Using this card is as simple as using any other debit card. It’s also contactless, which is another great feature (although it does mean I keep forgetting my PIN. Oops.)

I’ve used the card in Germany and the UK, and as well as making things easier and cheaper, it’s also been a pretty efficient budgeting tool. I’d simply put a certain amount of money into my account in advance, then use this card for every transaction.

At the end of the day, all of my transactions are in front of me in the app and on the website, tagged with the name of the store I spent my money in. Thankfully I’ve been mainly in cities so far, making it simple to use my card wherever I go.

On the Go with a Mobile App


At the risk of gushing too much about this service, my final point is about the convenience of that mobile app. The tagline is: “All your transfers at your fingertips.”

The app is especially useful when paired with the Transferwise Mastercard, since as soon as you’ve paid for something with the card, you can get a notification on the mobile app telling you about it. That’s great for both security and budgeting, since it tells you both how much you spent, and how much you’ve got left in that currency account.

As well as your spending, all other transactions can be viewed on your phone, and it’s simple to convert or send money. Better yet, if you’re someone who regularly forgets their PIN (ahem,) it’s easy to find in the app.

Is It Safe?

The company guarantees to keep your money safe, and it’s regulated by the Financial Conduct Authority in the UK.

Transferwise is faceless, however — there’s no branch to walk into if there’s a problem. This may worry some people, especially if the company is slow to reply to queries. I’ve personally had problems with this, but it seems that most people don’t, since reviews of the support experience are overwhelmingly positive in this regard.

The company also has a short track record so, although my experience so far has been very positive, I don’t keep much money in my borderless account. Instead, I just transfer it in as and when I need it.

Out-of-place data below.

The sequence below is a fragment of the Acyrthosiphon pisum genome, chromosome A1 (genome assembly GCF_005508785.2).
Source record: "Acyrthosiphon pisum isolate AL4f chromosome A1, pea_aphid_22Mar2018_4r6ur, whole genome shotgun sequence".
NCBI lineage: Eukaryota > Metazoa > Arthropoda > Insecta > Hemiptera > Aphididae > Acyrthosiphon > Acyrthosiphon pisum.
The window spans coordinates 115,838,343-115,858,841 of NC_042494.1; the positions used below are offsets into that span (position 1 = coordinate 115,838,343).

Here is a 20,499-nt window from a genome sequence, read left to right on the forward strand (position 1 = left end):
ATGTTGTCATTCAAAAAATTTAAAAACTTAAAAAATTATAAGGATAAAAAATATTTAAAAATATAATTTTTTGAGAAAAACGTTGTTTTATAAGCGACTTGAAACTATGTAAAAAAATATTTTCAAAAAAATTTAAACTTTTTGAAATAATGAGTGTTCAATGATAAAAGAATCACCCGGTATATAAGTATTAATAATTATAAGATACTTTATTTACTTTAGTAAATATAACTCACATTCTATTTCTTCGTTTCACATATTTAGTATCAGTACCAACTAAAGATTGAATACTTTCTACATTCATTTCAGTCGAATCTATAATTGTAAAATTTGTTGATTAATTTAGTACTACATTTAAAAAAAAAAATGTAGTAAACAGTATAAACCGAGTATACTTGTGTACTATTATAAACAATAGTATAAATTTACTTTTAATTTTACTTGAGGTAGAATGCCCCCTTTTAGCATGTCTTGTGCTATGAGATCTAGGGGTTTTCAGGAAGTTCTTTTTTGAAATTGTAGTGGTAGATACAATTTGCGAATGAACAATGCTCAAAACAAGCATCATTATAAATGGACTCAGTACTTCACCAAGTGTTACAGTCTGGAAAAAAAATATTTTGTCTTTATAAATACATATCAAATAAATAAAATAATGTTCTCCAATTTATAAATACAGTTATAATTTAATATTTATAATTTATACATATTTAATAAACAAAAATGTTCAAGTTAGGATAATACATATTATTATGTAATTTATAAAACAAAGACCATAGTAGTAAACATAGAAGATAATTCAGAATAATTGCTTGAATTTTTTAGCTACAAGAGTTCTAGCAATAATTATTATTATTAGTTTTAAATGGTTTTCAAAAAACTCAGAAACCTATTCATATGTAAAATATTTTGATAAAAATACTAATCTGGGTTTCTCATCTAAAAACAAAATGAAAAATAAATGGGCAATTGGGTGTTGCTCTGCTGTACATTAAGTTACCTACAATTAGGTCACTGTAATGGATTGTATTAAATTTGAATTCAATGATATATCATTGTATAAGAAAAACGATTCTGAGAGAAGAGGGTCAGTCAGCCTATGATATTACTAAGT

Ultimately, I’m a big fan of what Transferwise is doing. If you’re a traveller, this website and app is a saviour when it comes to converting cash and spending while you’re abroad.

Particularly when the debit card becomes more widely available, the service has potential to become a real game-changer for travellers and online business people alike. Bring it on!

Main image via stevepb, other images via Transferwise

About the Author
Hanna Watkin

Hanna Watkin


Hanna is a freelance journalist and digital nomad who writes about the intersection between technology and travel, from 3D printed trees in Dubai to co-working spaces in Berlin. She spends the rest of her time in cafes with a soya latte and her MacBook, working on her side hustle, Au Pair, Oh Paris.


  1. Avatar

    Hi Hanna,

    Helpful article!

    Can you set up a borderless account from anywhere? For example, if I’m in Canada (no CAD account available yet from Transferwise), but want a USD account, do I have to be resident in the US? (That’s how it is for most accounts offered by banks.)

    Also, once you’ve used the £200 limit for free withdrawals on international ATMs, what’s the fee?



  2. Avatar

    Without getting the special invite, and the card, this seems pretty worthless. How do you get your money out of the transferwise account after you’ve converted it to the local currency? If you have the card, does it charge International transaction fees? I’ve been using transferwise for a while now, but for the life of me, I cannot see how I would use it for travel.

  3. Avatar

    Any chance of having an invitation? I’m doing a big trip next month’s all over Asia and Europe and I’m looking for good travel cards… Revolut and Monzo are not a option right now since I’m in Australia, and I’d like to try Transferwise card (I have been using it for international transfers but need the card now !!!)

  4. Avatar

    Need more detail. Like, if you’re using the TW debit card at a foreign ATM does TW reimburse you for the local ATM fees?

    Incomplete. Still don’t see it working for travellers. Certainly does work for expats who have local bank accounts.

  5. Avatar

    Wouldn’t it be better to just get a bank card with no foreign transaction fees and atm reimbursement? Then you could just travel around using ATMs to get money out in the local currency and use the card without fees?

    Correct me if I’m wrong but I’ve been trying to figure out why this wouldn’t be better?.. because the $250 atm
    withdrawal limit without fees is way too low.

    1. Dave Dean

      Those bank cards tend to make up for the lack of fees by giving you a poor exchange rate, while Transferwise gives the wholesale rate. Often the difference in exchange rate is higher than the fee, but you’d obviously need to compare specific cards to see which is best for you.

  6. Avatar

    It’s great until they decide to deactivate your account without so much as a word to you. Then they hold your money, pending “due diligence Investigations” without any communication.they do not tell you what the due diligence process is or why your account is deactivated. This is NOT safe, I am without money because I got my income paid into the account and for nearly 3 weeks they hold it and I hear nothing. They are rude and I wish I had never used them.